The introduction of non-indigenous species (NIS) across the major European seas is a dynamic non-stop process. A wide range of vectors, such as aquaculture, shipping (fouling, ballast water), lessepsian migration, aquarium trade, fishing nets, are currently introducing a plethora of alien marine species into indigenous assemblages. At present, the knowledge of both diversity and distribution of most genera of macroalgae in the Mediterranean Sea is almost entirely based on morphological studies and published papers dealing with molecular data are limited. Due to their cryptic diversity, many algal NIS may go unnoticed and previous unrecorded taxa in a certain site could be possibly overlooked due to the variability and unreliability of accepted morphological diagnostic characters. Our data cover mainly the area of the Strait of Messina (including Cape Peloro lagoon), Venice lagoon, Thau lagoon, Tunisia, and occasionally other sites in the Mediterranean Sea. Over the ten years, the DNA barcoding tool revealed the presence of various NIS: the Rhodophyta Agardhiella subulata (1), Hypnea cervicornis and H. cornuta (2, 3), Pachymeniopsis gargiuli (4), and Spermothamnium cimosum (3, 5), and the Chlorophyta Ulva australis (= U. pertusa), U. laetevirens, U. ohnoi, and the doubtful unit U. “fasciata” (6, 7, 8). Accurate biodiversity assessment of marine macrophytes is essential for monitoring of biological introductions, it is critical for environmental management and to adequately evaluate temporal changes. DNA barcoding proved to be useful for such floristic knowledge (3, 8). However, the actual picture of the presence of macroalgal NIS in the Mediterranean as a whole is far to be clarified and our work aims to be a step towards its clarification. Yet, the current taxonomic, biogeographical and ecological data gaps can be filled only by cooperative work and standardized methodologies. DNA barcoding demonstrated as a fast and effective tool for: a) the accurate identification of alien species and the evaluation of their vectors (1); and b) the genetic labelling of challenging taxa, especially in those areas subjected to anthropogenic disturbances and quick changes of biodiversity. Data collected in such perspective are also valuable to increase the BOLD system catalogue (9), amplifying the biodiversity knowledge linked to geographical information, which becomes freely available for the scientific community. DNA barcodes are permanent labels assigned to specimens regardless any subsequent taxonomic or nomenclature variation.

Detection of alien macroalgal species in the Mediterranen sea using the DNA barcoding tool

MANGHISI, ANTONIO
2017

Abstract

The introduction of non-indigenous species (NIS) across the major European seas is a dynamic non-stop process. A wide range of vectors, such as aquaculture, shipping (fouling, ballast water), lessepsian migration, aquarium trade, fishing nets, are currently introducing a plethora of alien marine species into indigenous assemblages. At present, the knowledge of both diversity and distribution of most genera of macroalgae in the Mediterranean Sea is almost entirely based on morphological studies and published papers dealing with molecular data are limited. Due to their cryptic diversity, many algal NIS may go unnoticed and previous unrecorded taxa in a certain site could be possibly overlooked due to the variability and unreliability of accepted morphological diagnostic characters. Our data cover mainly the area of the Strait of Messina (including Cape Peloro lagoon), Venice lagoon, Thau lagoon, Tunisia, and occasionally other sites in the Mediterranean Sea. Over the ten years, the DNA barcoding tool revealed the presence of various NIS: the Rhodophyta Agardhiella subulata (1), Hypnea cervicornis and H. cornuta (2, 3), Pachymeniopsis gargiuli (4), and Spermothamnium cimosum (3, 5), and the Chlorophyta Ulva australis (= U. pertusa), U. laetevirens, U. ohnoi, and the doubtful unit U. “fasciata” (6, 7, 8). Accurate biodiversity assessment of marine macrophytes is essential for monitoring of biological introductions, it is critical for environmental management and to adequately evaluate temporal changes. DNA barcoding proved to be useful for such floristic knowledge (3, 8). However, the actual picture of the presence of macroalgal NIS in the Mediterranean as a whole is far to be clarified and our work aims to be a step towards its clarification. Yet, the current taxonomic, biogeographical and ecological data gaps can be filled only by cooperative work and standardized methodologies. DNA barcoding demonstrated as a fast and effective tool for: a) the accurate identification of alien species and the evaluation of their vectors (1); and b) the genetic labelling of challenging taxa, especially in those areas subjected to anthropogenic disturbances and quick changes of biodiversity. Data collected in such perspective are also valuable to increase the BOLD system catalogue (9), amplifying the biodiversity knowledge linked to geographical information, which becomes freely available for the scientific community. DNA barcodes are permanent labels assigned to specimens regardless any subsequent taxonomic or nomenclature variation.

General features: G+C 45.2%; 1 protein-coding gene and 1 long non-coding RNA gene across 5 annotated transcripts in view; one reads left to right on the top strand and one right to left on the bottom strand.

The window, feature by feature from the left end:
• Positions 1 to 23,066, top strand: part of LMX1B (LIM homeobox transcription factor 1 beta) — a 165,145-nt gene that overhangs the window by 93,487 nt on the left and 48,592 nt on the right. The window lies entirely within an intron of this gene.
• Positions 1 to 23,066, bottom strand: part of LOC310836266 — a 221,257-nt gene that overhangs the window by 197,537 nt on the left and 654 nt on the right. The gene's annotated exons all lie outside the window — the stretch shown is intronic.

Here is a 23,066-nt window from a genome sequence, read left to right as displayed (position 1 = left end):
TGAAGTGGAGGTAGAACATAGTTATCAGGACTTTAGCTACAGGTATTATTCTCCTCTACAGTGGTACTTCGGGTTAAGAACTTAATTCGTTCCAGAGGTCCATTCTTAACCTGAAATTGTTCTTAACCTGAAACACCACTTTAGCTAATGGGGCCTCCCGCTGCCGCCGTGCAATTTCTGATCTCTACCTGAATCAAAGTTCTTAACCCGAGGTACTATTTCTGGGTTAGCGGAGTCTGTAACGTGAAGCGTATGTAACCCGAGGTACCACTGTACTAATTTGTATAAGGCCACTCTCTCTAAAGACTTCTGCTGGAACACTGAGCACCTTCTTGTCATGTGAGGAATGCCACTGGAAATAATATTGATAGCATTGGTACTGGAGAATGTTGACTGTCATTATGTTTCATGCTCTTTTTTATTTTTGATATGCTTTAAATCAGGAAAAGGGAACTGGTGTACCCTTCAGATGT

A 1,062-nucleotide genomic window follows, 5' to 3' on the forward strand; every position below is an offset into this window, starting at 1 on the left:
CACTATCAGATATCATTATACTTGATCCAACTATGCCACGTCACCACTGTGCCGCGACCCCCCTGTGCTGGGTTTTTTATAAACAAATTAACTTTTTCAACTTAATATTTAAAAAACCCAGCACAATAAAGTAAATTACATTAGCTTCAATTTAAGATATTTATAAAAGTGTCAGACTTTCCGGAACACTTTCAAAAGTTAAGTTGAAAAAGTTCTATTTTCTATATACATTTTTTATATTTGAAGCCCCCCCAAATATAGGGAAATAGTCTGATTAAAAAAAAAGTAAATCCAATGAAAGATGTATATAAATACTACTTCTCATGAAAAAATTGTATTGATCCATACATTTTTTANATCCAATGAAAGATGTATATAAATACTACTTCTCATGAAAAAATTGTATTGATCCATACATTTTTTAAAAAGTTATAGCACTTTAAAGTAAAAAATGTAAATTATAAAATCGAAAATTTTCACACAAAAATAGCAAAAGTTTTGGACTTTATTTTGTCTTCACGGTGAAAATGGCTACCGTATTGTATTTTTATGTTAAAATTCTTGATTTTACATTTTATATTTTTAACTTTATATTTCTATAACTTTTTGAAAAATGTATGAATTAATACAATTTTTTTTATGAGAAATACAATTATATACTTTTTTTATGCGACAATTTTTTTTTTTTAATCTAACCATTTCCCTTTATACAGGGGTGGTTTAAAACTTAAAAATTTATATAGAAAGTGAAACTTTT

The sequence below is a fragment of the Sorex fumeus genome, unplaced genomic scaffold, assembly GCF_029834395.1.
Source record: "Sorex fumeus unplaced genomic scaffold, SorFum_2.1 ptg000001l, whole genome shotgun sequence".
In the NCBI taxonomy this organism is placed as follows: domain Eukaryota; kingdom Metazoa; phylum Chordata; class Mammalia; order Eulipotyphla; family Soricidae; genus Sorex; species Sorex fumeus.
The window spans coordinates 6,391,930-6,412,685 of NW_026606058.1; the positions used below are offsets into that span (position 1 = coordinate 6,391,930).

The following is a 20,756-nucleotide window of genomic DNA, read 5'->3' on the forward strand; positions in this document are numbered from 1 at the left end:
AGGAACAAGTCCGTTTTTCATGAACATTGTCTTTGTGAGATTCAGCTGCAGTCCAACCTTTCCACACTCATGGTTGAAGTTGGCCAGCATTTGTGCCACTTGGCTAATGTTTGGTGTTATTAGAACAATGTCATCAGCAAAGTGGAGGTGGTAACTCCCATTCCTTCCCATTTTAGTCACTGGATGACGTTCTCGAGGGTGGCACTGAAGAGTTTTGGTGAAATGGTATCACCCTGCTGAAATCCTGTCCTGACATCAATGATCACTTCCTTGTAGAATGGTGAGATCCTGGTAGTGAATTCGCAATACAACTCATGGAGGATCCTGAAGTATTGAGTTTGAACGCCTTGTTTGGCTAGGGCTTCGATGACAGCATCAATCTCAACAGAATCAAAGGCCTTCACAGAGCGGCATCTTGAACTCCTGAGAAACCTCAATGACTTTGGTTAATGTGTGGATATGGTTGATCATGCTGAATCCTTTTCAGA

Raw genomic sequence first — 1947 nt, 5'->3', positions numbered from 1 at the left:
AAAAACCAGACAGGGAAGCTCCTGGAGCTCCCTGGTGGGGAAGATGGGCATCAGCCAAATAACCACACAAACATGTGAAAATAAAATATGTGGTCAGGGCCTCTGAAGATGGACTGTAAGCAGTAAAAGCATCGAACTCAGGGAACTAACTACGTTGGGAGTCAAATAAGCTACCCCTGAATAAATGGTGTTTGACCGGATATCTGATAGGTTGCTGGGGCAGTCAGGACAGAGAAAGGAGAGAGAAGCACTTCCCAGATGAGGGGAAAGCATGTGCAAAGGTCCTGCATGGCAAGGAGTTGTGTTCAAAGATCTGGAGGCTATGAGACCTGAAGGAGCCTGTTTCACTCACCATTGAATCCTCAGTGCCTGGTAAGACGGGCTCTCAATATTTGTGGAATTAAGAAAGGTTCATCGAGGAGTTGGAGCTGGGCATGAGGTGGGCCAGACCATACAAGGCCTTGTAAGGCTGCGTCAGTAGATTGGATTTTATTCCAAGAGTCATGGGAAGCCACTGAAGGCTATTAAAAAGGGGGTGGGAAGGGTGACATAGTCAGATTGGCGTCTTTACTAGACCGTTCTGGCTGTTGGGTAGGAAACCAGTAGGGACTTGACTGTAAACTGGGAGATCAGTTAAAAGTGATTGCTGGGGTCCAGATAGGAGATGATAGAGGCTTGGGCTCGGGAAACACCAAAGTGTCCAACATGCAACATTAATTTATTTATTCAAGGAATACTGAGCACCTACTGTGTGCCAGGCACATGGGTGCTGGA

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Utilizza questo identificativo per citare o creare un link a questo documento: https://hdl.handle.net/11570/3112612
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